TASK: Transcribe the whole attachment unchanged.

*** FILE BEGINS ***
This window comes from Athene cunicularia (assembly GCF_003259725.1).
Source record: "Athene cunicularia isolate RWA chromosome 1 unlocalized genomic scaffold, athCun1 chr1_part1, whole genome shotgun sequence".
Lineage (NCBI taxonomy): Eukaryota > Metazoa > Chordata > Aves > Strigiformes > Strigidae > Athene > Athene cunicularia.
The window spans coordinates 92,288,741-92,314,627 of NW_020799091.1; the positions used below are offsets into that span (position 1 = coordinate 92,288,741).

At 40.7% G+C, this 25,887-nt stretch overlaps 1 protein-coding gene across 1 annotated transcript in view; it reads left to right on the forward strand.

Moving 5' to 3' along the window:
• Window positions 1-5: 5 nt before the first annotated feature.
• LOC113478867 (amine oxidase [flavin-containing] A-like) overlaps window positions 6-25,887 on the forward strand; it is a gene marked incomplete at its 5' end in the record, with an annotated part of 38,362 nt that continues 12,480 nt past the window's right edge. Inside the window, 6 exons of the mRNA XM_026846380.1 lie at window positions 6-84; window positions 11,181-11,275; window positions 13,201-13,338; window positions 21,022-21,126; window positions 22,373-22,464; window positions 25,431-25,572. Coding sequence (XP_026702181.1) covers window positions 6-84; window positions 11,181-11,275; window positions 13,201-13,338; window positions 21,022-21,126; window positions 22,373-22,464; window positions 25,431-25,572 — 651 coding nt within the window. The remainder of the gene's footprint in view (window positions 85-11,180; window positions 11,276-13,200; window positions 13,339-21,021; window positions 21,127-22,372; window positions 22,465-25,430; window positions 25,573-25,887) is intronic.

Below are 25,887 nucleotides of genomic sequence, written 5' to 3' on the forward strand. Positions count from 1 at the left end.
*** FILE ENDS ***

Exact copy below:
This window comes from Athene cunicularia (assembly GCF_003259725.1).
Source record: "Athene cunicularia isolate RWA chromosome 1 unlocalized genomic scaffold, athCun1 chr1_part1, whole genome shotgun sequence".
Lineage (NCBI taxonomy): Eukaryota > Metazoa > Chordata > Aves > Strigiformes > Strigidae > Athene > Athene cunicularia.
The window spans coordinates 92,288,741-92,314,627 of NW_020799091.1; the positions used below are offsets into that span (position 1 = coordinate 92,288,741).

At 40.7% G+C, this 25,887-nt stretch overlaps 1 protein-coding gene across 1 annotated transcript in view; it reads left to right on the forward strand.

Moving 5' to 3' along the window:
• Window positions 1-5: 5 nt before the first annotated feature.
• LOC113478867 (amine oxidase [flavin-containing] A-like) overlaps window positions 6-25,887 on the forward strand; it is a gene marked incomplete at its 5' end in the record, with an annotated part of 38,362 nt that continues 12,480 nt past the window's right edge. Inside the window, 6 exons of the mRNA XM_026846380.1 lie at window positions 6-84; window positions 11,181-11,275; window positions 13,201-13,338; window positions 21,022-21,126; window positions 22,373-22,464; window positions 25,431-25,572. Coding sequence (XP_026702181.1) covers window positions 6-84; window positions 11,181-11,275; window positions 13,201-13,338; window positions 21,022-21,126; window positions 22,373-22,464; window positions 25,431-25,572 — 651 coding nt within the window. The remainder of the gene's footprint in view (window positions 85-11,180; window positions 11,276-13,200; window positions 13,339-21,021; window positions 21,127-22,372; window positions 22,465-25,430; window positions 25,573-25,887) is intronic.

Below are 25,887 nucleotides of genomic sequence, written 5' to 3' on the forward strand. Positions count from 1 at the left end.